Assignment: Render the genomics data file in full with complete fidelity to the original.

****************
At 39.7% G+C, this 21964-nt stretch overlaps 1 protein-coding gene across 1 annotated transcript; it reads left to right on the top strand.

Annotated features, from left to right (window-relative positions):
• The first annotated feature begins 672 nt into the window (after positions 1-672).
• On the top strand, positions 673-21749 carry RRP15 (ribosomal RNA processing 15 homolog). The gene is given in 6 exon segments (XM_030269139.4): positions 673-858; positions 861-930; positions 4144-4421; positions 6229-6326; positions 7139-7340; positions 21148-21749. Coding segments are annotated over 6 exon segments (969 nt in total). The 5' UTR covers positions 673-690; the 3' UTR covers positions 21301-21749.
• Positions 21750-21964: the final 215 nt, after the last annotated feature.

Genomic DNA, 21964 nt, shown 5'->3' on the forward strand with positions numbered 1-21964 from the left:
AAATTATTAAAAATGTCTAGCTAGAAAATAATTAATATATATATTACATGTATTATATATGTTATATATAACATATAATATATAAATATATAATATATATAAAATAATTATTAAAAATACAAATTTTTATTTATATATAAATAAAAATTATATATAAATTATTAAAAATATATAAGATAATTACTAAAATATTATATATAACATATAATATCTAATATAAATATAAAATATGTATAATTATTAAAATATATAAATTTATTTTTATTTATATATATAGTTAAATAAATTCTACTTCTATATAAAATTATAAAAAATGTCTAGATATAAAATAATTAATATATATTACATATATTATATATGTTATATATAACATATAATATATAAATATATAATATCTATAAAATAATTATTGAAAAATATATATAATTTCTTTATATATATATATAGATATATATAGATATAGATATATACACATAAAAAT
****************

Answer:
At 39.7% G+C, this 21964-nt stretch overlaps 1 protein-coding gene across 1 annotated transcript; it reads left to right on the top strand.

Annotated features, from left to right (window-relative positions):
• The first annotated feature begins 672 nt into the window (after positions 1-672).
• On the top strand, positions 673-21749 carry RRP15 (ribosomal RNA processing 15 homolog). The gene is given in 6 exon segments (XM_030269139.4): positions 673-858; positions 861-930; positions 4144-4421; positions 6229-6326; positions 7139-7340; positions 21148-21749. Coding segments are annotated over 6 exon segments (969 nt in total). The 5' UTR covers positions 673-690; the 3' UTR covers positions 21301-21749.
• Positions 21750-21964: the final 215 nt, after the last annotated feature.

Genomic DNA, 21964 nt, shown 5'->3' on the forward strand with positions numbered 1-21964 from the left:
AAATTATTAAAAATGTCTAGCTAGAAAATAATTAATATATATATTACATGTATTATATATGTTATATATAACATATAATATATAAATATATAATATATATAAAATAATTATTAAAAATACAAATTTTTATTTATATATAAATAAAAATTATATATAAATTATTAAAAATATATAAGATAATTACTAAAATATTATATATAACATATAATATCTAATATAAATATAAAATATGTATAATTATTAAAATATATAAATTTATTTTTATTTATATATATAGTTAAATAAATTCTACTTCTATATAAAATTATAAAAAATGTCTAGATATAAAATAATTAATATATATTACATATATTATATATGTTATATATAACATATAATATATAAATATATAATATCTATAAAATAATTATTGAAAAATATATATAATTTCTTTATATATATATATAGATATATATAGATATAGATATATACACATAAAAAT